Tarleton Research Policies
Tarleton State University policies governing research are in accord with policies established by the Texas A&M University System.
Texas A&M University System policy specifies that research using human subjects must comply with the ethical principles and standards of the Belmont Report and that all research on human participants must be approved by an Institutional Review Board (IRB) before the research begins. Even research involving paper-pencil questionnaires and surveys is subject to IRB review. Failure to receive IRB approval can have serious consequences, including withdrawal of all Federal funding from the university.
Any research or instructional use of live vertebrate animals by faculty, staff or students requires approval by the Institutional Animal Care and Use Committee (IACUC).
On behalf of the University, principal investigators are responsible for fully complying with CITI Guidelines in conducting any recombinant DNA research. "All proposals for recombinant DNA research, unless specifically exempted by the CITI Guidelines, must be reviewed and approved by the Institutional Biosafety Committee (IBC) prior to initiating work. This requirement includes, but is not limited to, recombinant products, DNA probes, vector systems, and related material received from outside sources."
The Texas A&M University System's intellectual property management and commercialization policy "assures that new ideas, discoveries and technologies arising from research conducted as part of the educational process are used in the best interest of the System's constituents and the public it serves."
Conflict of Interest
The Texas A&M University's Conflict of Interest policies "purpose is to protect the credibility and integrity of System researchers and staff, as well as c component universities and agencies themselves, so that public trust and confidence in their sponsored research activities are maintained."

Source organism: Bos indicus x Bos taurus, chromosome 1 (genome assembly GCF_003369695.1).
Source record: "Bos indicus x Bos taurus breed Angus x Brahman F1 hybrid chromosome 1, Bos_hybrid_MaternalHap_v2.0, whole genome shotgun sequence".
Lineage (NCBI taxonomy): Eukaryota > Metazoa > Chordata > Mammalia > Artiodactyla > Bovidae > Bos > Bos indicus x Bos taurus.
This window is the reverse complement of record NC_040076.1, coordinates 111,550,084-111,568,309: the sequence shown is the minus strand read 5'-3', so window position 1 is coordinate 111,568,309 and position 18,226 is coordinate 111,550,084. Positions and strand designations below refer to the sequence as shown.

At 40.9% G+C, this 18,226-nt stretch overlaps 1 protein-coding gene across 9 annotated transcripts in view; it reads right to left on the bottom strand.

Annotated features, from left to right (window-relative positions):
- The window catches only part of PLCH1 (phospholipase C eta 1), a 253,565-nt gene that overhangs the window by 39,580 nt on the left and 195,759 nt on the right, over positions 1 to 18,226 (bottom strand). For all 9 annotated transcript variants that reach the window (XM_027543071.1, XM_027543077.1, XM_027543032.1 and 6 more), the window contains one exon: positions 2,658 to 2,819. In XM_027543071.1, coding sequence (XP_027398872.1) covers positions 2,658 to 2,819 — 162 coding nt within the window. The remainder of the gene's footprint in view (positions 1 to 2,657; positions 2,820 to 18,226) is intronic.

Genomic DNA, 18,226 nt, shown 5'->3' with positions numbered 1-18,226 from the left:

Tarleton State University's Conflict of Interest policy is stated in Chapter 5. Professional Standards and University Procedures in the Faculty Handbook.
"The credibility of academic research and scholarship depends critically on the integrity with which it is designed, conducted, documented, and communicated. As institutions of higher education committed to the advancement of scholarship, the System and each of its components are responsible for promoting academic practices that encourage honesty and scientific integrity, and develop rules and procedures for dealing with allegations or other indications of fraud or serious misconduct."
“House Bill 1295, effective September 1, 2015, amended requirements under Texas Education Code, sections 51.954 and 51.955, for full and conspicuous disclosure of research sponsors on all oral and written communications intended for public consumption. Any faculty member, employee, or appointee of the TAMU System or its members must comply with this requirement. Under this statute, sponsored research is considered to be any activity conducted under contract with an external individual or entity, where the external entity has provided any level of monetary, material, or in-kind support for the research. Public communications may include but not necessarily limited to oral administrative, legislative, regulatory, or judicial testimony, printed materials including magazine, journals, newsletters, briefs, brochures, or web publications. Conspicuous disclosure implies that the sponsor’s identity must be presented in a manner that a reasonable person would notice or be capable of hearing.”